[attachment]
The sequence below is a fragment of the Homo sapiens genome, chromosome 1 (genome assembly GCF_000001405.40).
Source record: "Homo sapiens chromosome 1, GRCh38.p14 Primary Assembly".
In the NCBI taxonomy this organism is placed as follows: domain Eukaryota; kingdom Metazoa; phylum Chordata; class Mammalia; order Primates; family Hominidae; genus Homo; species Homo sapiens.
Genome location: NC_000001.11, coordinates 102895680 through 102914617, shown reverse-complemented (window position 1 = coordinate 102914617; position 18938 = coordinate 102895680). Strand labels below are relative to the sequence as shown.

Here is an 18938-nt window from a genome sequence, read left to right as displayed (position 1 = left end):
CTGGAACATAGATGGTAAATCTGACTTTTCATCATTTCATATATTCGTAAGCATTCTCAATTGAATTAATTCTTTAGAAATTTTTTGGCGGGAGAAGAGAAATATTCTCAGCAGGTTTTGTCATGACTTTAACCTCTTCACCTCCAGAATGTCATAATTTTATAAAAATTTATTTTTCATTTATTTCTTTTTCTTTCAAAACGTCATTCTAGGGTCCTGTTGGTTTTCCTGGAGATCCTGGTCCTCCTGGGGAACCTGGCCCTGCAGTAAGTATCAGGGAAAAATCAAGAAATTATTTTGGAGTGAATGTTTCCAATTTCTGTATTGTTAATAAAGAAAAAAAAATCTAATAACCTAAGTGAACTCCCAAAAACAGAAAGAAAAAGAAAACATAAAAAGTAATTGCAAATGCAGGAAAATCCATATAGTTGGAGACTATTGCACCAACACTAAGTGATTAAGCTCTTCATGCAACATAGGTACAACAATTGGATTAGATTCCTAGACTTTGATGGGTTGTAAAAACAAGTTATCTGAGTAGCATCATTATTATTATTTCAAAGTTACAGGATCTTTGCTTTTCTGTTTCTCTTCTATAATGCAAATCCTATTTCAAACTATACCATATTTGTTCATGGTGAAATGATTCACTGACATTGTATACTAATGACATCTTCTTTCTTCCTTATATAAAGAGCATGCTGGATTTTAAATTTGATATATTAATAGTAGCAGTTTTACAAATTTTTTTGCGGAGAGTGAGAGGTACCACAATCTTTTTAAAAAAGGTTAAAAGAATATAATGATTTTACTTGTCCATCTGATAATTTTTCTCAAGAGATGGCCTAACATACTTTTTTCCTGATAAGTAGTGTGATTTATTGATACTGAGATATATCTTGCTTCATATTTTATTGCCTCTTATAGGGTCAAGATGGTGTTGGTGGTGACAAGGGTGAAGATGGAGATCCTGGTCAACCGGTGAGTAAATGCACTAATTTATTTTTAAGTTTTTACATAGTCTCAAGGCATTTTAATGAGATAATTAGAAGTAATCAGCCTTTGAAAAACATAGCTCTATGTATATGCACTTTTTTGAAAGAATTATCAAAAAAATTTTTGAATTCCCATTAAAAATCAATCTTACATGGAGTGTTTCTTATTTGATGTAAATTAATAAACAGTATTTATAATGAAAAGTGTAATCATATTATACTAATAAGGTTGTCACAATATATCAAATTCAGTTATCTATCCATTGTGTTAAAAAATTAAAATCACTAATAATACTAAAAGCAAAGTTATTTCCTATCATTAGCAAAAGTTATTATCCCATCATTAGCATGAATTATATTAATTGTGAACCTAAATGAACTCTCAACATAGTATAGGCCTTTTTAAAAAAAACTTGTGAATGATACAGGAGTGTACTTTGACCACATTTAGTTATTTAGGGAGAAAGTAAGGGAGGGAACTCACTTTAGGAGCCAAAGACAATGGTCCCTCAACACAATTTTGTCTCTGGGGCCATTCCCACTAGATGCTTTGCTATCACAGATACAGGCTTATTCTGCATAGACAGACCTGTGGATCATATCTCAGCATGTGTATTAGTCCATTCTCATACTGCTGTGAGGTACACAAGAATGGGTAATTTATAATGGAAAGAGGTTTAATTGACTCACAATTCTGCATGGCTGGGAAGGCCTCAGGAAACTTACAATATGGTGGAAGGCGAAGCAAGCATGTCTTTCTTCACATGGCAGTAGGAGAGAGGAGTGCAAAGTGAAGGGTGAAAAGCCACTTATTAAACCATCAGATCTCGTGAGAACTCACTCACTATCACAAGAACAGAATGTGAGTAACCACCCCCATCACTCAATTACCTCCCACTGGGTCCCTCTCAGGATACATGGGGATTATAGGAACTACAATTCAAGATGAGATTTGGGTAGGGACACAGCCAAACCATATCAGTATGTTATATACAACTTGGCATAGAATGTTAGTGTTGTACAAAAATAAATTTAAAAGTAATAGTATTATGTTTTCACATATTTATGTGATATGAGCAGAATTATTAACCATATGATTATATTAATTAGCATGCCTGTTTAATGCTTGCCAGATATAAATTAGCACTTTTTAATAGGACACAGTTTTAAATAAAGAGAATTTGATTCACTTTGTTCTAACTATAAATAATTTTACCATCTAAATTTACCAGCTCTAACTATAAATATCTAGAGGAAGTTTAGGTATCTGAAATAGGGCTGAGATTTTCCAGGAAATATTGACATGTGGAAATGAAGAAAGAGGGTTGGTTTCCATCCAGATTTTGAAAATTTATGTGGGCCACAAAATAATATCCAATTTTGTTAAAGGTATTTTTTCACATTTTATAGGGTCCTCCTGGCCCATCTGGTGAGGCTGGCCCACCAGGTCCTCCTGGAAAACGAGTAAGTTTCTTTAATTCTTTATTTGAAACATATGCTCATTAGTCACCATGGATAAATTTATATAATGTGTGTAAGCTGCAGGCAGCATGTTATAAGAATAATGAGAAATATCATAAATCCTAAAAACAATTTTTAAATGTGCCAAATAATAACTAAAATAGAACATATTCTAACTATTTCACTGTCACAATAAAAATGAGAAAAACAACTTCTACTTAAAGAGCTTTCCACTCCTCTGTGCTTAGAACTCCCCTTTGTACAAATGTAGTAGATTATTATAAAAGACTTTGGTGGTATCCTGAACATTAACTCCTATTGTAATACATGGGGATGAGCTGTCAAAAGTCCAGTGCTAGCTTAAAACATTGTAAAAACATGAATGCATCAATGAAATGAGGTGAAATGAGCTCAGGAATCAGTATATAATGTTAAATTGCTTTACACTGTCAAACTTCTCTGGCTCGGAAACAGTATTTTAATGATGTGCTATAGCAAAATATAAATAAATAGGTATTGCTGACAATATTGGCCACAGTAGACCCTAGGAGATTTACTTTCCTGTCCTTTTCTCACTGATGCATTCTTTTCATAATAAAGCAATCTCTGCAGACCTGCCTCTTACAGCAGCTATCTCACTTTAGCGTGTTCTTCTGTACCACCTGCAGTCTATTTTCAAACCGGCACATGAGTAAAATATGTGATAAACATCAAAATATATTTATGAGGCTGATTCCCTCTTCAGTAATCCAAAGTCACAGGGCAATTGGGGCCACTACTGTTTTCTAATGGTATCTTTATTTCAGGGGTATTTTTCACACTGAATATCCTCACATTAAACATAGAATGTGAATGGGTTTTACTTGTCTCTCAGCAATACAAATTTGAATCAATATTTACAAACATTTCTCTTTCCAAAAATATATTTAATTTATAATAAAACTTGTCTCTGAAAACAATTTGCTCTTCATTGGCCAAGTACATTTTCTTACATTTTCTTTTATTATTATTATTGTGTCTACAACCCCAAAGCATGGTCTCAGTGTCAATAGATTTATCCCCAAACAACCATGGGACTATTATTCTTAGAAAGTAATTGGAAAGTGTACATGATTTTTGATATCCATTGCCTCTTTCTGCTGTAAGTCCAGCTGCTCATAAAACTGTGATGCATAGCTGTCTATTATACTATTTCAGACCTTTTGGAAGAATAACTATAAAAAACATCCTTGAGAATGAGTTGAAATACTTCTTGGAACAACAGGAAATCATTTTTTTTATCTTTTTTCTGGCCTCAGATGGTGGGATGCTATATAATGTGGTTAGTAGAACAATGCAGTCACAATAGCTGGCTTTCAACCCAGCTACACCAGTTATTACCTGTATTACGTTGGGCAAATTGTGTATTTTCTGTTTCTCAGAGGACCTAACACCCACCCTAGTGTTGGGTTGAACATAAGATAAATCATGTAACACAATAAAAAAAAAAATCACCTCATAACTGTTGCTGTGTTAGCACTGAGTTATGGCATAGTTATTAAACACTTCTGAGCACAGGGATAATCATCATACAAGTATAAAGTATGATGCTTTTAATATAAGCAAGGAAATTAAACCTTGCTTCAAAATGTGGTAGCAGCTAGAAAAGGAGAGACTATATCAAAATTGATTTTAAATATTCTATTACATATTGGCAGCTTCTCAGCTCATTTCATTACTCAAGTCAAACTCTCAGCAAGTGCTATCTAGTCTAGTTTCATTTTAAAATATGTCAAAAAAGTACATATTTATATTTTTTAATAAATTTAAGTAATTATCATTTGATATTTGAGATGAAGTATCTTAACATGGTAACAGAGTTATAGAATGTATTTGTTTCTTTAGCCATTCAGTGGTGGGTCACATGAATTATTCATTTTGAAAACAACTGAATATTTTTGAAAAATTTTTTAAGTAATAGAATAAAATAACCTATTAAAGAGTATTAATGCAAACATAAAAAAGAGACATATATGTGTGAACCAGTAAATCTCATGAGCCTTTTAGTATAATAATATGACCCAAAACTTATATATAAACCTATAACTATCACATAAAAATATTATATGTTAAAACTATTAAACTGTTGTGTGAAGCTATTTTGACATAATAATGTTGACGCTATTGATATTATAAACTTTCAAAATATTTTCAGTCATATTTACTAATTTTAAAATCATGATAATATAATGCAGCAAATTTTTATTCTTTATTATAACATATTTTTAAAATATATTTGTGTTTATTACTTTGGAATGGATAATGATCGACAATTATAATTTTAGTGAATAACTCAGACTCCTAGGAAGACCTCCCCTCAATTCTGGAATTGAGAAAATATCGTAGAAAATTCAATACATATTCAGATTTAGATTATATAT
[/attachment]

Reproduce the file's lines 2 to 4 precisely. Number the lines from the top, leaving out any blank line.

Source record: "Homo sapiens chromosome 1, GRCh38.p14 Primary Assembly".
In the NCBI taxonomy this organism is placed as follows: domain Eukaryota; kingdom Metazoa; phylum Chordata; class Mammalia; order Primates; family Hominidae; genus Homo; species Homo sapiens.
Genome location: NC_000001.11, coordinates 102895680 through 102914617, shown reverse-complemented (window position 1 = coordinate 102914617; position 18938 = coordinate 102895680). Strand labels below are relative to the sequence as shown.